‘Mr. Jimmy’ Alphabetically:
Bass/Keyboards/Mandolin-John Paul Joel
Guitars-Jimmy Sakurai
Drums-Cody Tarbell
Vocals-August Young
Mr Jimmy photos via John Bechtold -poster photo via Ken Winovitch.
DL Diary Blog Update:

The escalation of the coronavirus crisis in recent days – coupled with the ongoing measures being announced by the UK Government, has changed all our lives dramatically – and will continue to do so.

I know all of us have our own personal fears and concerns.We are very worried about our Sam who is in in London and here Janet, Adam and I are doing what we can to stay safe and I sincerely hope you are too – wherever you are reading this from.

Our thoughts and prayers are with you all as we face the difficult weeks and months ahead.

Dave Lewis – March 19,2020 

Until next time, stay safe have a great weekend

Website updates written and compiled by Dave Lewis

Follow TBL/DL on Facebook:

The TBL/DL Facebook page has regular updates and photos – be sure to check it out

1 Star2 Stars3 Stars4 Stars5 Stars (No Ratings Yet)


  • Dave Lewis (author) said:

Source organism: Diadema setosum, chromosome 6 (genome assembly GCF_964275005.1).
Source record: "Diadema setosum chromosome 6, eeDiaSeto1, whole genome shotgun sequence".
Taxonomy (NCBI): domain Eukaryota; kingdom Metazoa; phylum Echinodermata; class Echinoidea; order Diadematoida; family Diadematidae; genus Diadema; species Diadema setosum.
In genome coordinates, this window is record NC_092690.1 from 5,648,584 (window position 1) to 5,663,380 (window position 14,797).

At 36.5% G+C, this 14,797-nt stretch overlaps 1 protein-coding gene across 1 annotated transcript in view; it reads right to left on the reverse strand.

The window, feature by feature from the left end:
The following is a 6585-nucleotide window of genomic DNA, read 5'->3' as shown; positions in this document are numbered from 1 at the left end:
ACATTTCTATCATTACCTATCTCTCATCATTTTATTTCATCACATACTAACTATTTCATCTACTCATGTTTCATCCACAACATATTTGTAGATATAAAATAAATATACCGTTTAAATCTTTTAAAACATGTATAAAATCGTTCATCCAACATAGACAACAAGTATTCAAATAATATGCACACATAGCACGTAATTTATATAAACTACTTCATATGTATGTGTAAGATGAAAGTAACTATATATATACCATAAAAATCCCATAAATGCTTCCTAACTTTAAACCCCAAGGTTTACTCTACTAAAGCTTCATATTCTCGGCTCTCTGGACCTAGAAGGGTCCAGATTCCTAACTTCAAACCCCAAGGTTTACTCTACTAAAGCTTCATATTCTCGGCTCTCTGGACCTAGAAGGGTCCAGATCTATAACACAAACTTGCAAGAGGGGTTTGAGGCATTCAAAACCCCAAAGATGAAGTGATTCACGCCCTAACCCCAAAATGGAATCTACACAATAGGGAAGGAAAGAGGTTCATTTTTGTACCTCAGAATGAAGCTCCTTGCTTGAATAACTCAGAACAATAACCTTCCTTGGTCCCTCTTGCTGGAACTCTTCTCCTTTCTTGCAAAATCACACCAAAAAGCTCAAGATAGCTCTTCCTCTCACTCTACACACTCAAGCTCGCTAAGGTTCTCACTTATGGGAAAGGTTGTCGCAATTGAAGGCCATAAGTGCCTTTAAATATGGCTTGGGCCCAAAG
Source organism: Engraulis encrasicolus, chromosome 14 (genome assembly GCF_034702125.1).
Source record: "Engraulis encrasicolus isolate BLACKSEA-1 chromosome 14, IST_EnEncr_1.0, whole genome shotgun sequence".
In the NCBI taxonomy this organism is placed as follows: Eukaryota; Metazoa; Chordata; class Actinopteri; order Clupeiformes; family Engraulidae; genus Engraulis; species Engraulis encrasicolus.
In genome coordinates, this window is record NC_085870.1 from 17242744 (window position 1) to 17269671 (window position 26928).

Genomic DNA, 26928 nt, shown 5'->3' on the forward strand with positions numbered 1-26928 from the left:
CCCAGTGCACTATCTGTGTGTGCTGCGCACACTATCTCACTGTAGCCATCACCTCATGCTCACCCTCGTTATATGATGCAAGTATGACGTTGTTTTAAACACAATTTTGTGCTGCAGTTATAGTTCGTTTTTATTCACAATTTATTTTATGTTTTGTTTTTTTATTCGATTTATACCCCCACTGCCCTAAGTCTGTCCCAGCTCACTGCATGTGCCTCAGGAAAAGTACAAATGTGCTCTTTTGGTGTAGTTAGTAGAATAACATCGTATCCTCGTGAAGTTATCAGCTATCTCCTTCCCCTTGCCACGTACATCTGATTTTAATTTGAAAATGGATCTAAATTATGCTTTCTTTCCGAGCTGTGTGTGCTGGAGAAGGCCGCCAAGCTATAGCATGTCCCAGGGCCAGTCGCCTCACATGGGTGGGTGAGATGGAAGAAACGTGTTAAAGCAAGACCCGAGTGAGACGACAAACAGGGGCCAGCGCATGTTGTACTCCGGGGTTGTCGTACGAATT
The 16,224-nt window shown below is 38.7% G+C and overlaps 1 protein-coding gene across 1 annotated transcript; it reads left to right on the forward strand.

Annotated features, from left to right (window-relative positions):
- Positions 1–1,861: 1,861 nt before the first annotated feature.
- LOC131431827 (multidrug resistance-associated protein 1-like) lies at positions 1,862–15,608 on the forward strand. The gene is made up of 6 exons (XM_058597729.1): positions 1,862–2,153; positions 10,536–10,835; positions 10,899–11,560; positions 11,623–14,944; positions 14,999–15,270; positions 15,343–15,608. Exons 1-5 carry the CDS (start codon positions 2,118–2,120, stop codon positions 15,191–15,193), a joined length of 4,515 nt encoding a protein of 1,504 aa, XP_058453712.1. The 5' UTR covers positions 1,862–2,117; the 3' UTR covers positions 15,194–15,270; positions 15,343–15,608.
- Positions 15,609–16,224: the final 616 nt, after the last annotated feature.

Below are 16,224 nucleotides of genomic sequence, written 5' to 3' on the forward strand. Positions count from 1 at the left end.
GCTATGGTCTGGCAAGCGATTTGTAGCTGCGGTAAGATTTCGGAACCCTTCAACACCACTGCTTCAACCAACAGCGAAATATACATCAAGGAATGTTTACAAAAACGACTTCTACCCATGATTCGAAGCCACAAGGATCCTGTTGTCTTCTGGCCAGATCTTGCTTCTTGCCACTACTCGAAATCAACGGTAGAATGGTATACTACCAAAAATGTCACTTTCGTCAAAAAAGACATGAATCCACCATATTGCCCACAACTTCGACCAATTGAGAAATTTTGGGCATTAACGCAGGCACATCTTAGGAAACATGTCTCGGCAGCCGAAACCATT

Great memories there Paul and many thanks

  • paul aspey said:

    The digging deep box set brings back so many memories , I was lucky enough to be invited to a green room meet and greet on the Manic nirvana tour ,just to be in the same room as Robert looking splendid in a Jimmy page T shirt , also bumping into the road crew at a posh hotel we stayed at for the record company Christmas bash me thinking i will by them all a drink twelve vintage ports later i know why Robert keeps a close watch on his pennies . so many memories i still pinch myself to think i was a small part of it all
    Dave you are and always will be a Legend and a Great Friend

  • Dave Lewis (author) said:

    Many thanks Gary stay safe and healthy too..

  • Gary Davies said:

    Just checked that you tube vid of the Chelsea and Man U match, and that’s deffo a young Lewis whippersnapper at 4:44. You always seem to have the knack of being at the right place at the right time. Love to you, Janet, Sam and Adam……and also thoughts and best wishes to all in the wider Zep community in these scary times.

    Stay healthy and safe.

  • Dave Lewis (author) said:

    Thanks Wools as ever

  • WOOLS said:

    Dave, much thought and prayer to you, your and the entire TBL community! A wise sage once said;
    “I think passion and love and pain are all bearable, and they go to make love beautiful!”
    Be safe my friends….


Leave your response!

Add your comment below, or trackback from your own site. You can also subscribe to these comments via RSS.

Be nice. Keep it clean. Stay on topic. No spam.

This is a Gravatar-enabled weblog. To get your own globally-recognized-avatar, please register at Gravatar.